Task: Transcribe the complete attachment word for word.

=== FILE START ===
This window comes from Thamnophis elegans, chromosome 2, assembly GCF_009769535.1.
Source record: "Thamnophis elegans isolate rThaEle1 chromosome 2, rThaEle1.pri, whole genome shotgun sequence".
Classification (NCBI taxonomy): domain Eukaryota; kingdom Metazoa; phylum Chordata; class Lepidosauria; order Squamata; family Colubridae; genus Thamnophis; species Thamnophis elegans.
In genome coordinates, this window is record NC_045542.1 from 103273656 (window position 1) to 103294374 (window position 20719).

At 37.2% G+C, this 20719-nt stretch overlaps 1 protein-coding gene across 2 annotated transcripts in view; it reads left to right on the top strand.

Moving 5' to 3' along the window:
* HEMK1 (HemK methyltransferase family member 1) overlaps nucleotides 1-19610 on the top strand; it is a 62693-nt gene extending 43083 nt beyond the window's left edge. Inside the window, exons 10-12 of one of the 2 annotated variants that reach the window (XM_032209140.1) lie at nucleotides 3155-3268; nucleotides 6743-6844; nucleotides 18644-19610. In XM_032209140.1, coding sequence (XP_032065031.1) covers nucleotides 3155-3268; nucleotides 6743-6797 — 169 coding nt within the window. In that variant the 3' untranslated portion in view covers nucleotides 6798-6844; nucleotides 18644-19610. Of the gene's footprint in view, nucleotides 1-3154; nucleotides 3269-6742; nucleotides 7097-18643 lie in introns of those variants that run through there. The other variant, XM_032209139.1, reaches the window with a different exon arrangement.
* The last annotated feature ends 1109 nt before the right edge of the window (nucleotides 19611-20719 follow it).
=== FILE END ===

This window comes from Thamnophis elegans, chromosome 2, assembly GCF_009769535.1.
Source record: "Thamnophis elegans isolate rThaEle1 chromosome 2, rThaEle1.pri, whole genome shotgun sequence".
Classification (NCBI taxonomy): domain Eukaryota; kingdom Metazoa; phylum Chordata; class Lepidosauria; order Squamata; family Colubridae; genus Thamnophis; species Thamnophis elegans.
In genome coordinates, this window is record NC_045542.1 from 103273656 (window position 1) to 103294374 (window position 20719).

At 37.2% G+C, this 20719-nt stretch overlaps 1 protein-coding gene across 2 annotated transcripts in view; it reads left to right on the top strand.

Moving 5' to 3' along the window:
* HEMK1 (HemK methyltransferase family member 1) overlaps nucleotides 1-19610 on the top strand; it is a 62693-nt gene extending 43083 nt beyond the window's left edge. Inside the window, exons 10-12 of one of the 2 annotated variants that reach the window (XM_032209140.1) lie at nucleotides 3155-3268; nucleotides 6743-6844; nucleotides 18644-19610. In XM_032209140.1, coding sequence (XP_032065031.1) covers nucleotides 3155-3268; nucleotides 6743-6797 — 169 coding nt within the window. In that variant the 3' untranslated portion in view covers nucleotides 6798-6844; nucleotides 18644-19610. Of the gene's footprint in view, nucleotides 1-3154; nucleotides 3269-6742; nucleotides 7097-18643 lie in introns of those variants that run through there. The other variant, XM_032209139.1, reaches the window with a different exon arrangement.
* The last annotated feature ends 1109 nt before the right edge of the window (nucleotides 19611-20719 follow it).